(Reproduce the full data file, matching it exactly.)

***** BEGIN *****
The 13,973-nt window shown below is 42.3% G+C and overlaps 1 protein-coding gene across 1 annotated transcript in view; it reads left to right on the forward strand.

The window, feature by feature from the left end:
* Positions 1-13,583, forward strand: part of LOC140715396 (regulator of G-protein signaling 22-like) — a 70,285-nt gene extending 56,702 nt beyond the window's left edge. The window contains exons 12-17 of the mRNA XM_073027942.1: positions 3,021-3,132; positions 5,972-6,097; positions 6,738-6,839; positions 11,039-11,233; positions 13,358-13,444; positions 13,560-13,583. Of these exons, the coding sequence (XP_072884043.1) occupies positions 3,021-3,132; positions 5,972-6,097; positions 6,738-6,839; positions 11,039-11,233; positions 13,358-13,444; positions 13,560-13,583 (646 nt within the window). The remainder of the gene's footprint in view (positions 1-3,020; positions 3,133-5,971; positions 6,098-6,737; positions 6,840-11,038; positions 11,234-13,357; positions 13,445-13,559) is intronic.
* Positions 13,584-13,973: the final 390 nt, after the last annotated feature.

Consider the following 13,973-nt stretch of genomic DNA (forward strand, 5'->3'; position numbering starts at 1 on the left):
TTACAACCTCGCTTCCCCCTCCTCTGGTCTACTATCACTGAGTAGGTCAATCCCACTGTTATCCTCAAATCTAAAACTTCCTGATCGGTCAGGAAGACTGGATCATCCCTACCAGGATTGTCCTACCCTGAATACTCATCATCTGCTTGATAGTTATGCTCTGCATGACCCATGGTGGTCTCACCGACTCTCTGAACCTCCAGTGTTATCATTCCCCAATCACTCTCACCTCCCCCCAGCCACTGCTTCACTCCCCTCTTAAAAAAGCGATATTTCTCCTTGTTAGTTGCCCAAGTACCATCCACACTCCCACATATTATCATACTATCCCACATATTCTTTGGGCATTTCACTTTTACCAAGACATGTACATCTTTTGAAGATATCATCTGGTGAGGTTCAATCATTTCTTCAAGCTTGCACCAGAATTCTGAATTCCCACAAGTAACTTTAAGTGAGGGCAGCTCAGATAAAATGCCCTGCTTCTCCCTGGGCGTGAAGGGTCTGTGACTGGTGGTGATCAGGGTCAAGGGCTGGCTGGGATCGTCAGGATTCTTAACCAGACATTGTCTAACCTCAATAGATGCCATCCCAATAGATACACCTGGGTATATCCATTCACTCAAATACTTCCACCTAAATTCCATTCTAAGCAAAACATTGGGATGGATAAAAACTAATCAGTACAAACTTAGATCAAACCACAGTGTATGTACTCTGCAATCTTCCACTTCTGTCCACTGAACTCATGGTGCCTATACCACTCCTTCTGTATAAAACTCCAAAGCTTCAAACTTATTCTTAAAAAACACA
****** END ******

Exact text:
The 13,973-nt window shown below is 42.3% G+C and overlaps 1 protein-coding gene across 1 annotated transcript in view; it reads left to right on the forward strand.

The window, feature by feature from the left end:
* Positions 1-13,583, forward strand: part of LOC140715396 (regulator of G-protein signaling 22-like) — a 70,285-nt gene extending 56,702 nt beyond the window's left edge. The window contains exons 12-17 of the mRNA XM_073027942.1: positions 3,021-3,132; positions 5,972-6,097; positions 6,738-6,839; positions 11,039-11,233; positions 13,358-13,444; positions 13,560-13,583. Of these exons, the coding sequence (XP_072884043.1) occupies positions 3,021-3,132; positions 5,972-6,097; positions 6,738-6,839; positions 11,039-11,233; positions 13,358-13,444; positions 13,560-13,583 (646 nt within the window). The remainder of the gene's footprint in view (positions 1-3,020; positions 3,133-5,971; positions 6,098-6,737; positions 6,840-11,038; positions 11,234-13,357; positions 13,445-13,559) is intronic.
* Positions 13,584-13,973: the final 390 nt, after the last annotated feature.

Consider the following 13,973-nt stretch of genomic DNA (forward strand, 5'->3'; position numbering starts at 1 on the left):
TTACAACCTCGCTTCCCCCTCCTCTGGTCTACTATCACTGAGTAGGTCAATCCCACTGTTATCCTCAAATCTAAAACTTCCTGATCGGTCAGGAAGACTGGATCATCCCTACCAGGATTGTCCTACCCTGAATACTCATCATCTGCTTGATAGTTATGCTCTGCATGACCCATGGTGGTCTCACCGACTCTCTGAACCTCCAGTGTTATCATTCCCCAATCACTCTCACCTCCCCCCAGCCACTGCTTCACTCCCCTCTTAAAAAAGCGATATTTCTCCTTGTTAGTTGCCCAAGTACCATCCACACTCCCACATATTATCATACTATCCCACATATTCTTTGGGCATTTCACTTTTACCAAGACATGTACATCTTTTGAAGATATCATCTGGTGAGGTTCAATCATTTCTTCAAGCTTGCACCAGAATTCTGAATTCCCACAAGTAACTTTAAGTGAGGGCAGCTCAGATAAAATGCCCTGCTTCTCCCTGGGCGTGAAGGGTCTGTGACTGGTGGTGATCAGGGTCAAGGGCTGGCTGGGATCGTCAGGATTCTTAACCAGACATTGTCTAACCTCAATAGATGCCATCCCAATAGATACACCTGGGTATATCCATTCACTCAAATACTTCCACCTAAATTCCATTCTAAGCAAAACATTGGGATGGATAAAAACTAATCAGTACAAACTTAGATCAAACCACAGTGTATGTACTCTGCAATCTTCCACTTCTGTCCACTGAACTCATGGTGCCTATACCACTCCTTCTGTATAAAACTCCAAAGCTTCAAACTTATTCTTAAAAAACACA